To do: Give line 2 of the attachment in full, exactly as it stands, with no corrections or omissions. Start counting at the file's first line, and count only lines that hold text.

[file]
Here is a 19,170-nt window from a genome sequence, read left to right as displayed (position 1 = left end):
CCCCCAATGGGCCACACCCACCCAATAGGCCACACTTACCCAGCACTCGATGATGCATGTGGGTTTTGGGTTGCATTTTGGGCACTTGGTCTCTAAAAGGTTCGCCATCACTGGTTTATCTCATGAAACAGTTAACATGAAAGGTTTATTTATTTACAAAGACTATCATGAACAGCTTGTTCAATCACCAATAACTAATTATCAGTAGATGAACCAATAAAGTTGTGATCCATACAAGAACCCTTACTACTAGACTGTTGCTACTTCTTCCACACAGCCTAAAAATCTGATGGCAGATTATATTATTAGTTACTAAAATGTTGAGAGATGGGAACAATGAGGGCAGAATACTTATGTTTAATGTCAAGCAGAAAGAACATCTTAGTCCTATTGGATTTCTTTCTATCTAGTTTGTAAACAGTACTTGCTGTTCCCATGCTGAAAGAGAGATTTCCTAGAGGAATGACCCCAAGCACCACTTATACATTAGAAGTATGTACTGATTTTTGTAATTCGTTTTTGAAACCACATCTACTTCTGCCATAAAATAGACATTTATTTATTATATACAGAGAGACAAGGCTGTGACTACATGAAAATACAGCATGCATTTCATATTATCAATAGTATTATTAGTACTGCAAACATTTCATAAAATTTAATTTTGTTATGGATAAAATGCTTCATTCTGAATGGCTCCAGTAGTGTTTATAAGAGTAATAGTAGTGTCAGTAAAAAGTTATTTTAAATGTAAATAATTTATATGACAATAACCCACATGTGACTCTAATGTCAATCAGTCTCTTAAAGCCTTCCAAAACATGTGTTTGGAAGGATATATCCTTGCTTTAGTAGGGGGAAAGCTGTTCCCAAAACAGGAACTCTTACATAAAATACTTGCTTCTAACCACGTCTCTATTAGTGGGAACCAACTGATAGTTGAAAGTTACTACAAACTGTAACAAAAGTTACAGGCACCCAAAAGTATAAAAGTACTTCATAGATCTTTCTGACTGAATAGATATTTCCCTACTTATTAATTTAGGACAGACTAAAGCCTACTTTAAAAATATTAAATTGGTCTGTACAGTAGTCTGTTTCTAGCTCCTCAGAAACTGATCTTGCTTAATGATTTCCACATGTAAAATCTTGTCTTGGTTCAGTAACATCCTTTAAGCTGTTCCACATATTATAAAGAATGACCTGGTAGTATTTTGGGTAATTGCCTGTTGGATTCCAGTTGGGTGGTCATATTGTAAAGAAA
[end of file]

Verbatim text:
CCCCCAATGGGCCACACCCACCCAATAGGCCACACTTACCCAGCACTCGATGATGCATGTGGGTTTTGGGTTGCATTTTGGGCACTTGGTCTCTAAAAGGTTCGCCATCACTGGTTTATCTCATGAAACAGTTAACATGAAAGGTTTATTTATTTACAAAGACTATCATGAACAGCTTGTTCAATCACCAATAACTAATTATCAGTAGATGAACCAATAAAGTTGTGATCCATACAAGAACCCTTACTACTAGACTGTTGCTACTTCTTCCACACAGCCTAAAAATCTGATGGCAGATTATATTATTAGTTACTAAAATGTTGAGAGATGGGAACAATGAGGGCAGAATACTTATGTTTAATGTCAAGCAGAAAGAACATCTTAGTCCTATTGGATTTCTTTCTATCTAGTTTGTAAACAGTACTTGCTGTTCCCATGCTGAAAGAGAGATTTCCTAGAGGAATGACCCCAAGCACCACTTATACATTAGAAGTATGTACTGATTTTTGTAATTCGTTTTTGAAACCACATCTACTTCTGCCATAAAATAGACATTTATTTATTATATACAGAGAGACAAGGCTGTGACTACATGAAAATACAGCATGCATTTCATATTATCAATAGTATTATTAGTACTGCAAACATTTCATAAAATTTAATTTTGTTATGGATAAAATGCTTCATTCTGAATGGCTCCAGTAGTGTTTATAAGAGTAATAGTAGTGTCAGTAAAAAGTTATTTTAAATGTAAATAATTTATATGACAATAACCCACATGTGACTCTAATGTCAATCAGTCTCTTAAAGCCTTCCAAAACATGTGTTTGGAAGGATATATCCTTGCTTTAGTAGGGGGAAAGCTGTTCCCAAAACAGGAACTCTTACATAAAATACTTGCTTCTAACCACGTCTCTATTAGTGGGAACCAACTGATAGTTGAAAGTTACTACAAACTGTAACAAAAGTTACAGGCACCCAAAAGTATAAAAGTACTTCATAGATCTTTCTGACTGAATAGATATTTCCCTACTTATTAATTTAGGACAGACTAAAGCCTACTTTAAAAATATTAAATTGGTCTGTACAGTAGTCTGTTTCTAGCTCCTCAGAAACTGATCTTGCTTAATGATTTCCACATGTAAAATCTTGTCTTGGTTCAGTAACATCCTTTAAGCTGTTCCACATATTATAAAGAATGACCTGGTAGTATTTTGGGTAATTGCCTGTTGGATTCCAGTTGGGTGGTCATATTGTAAAGAAA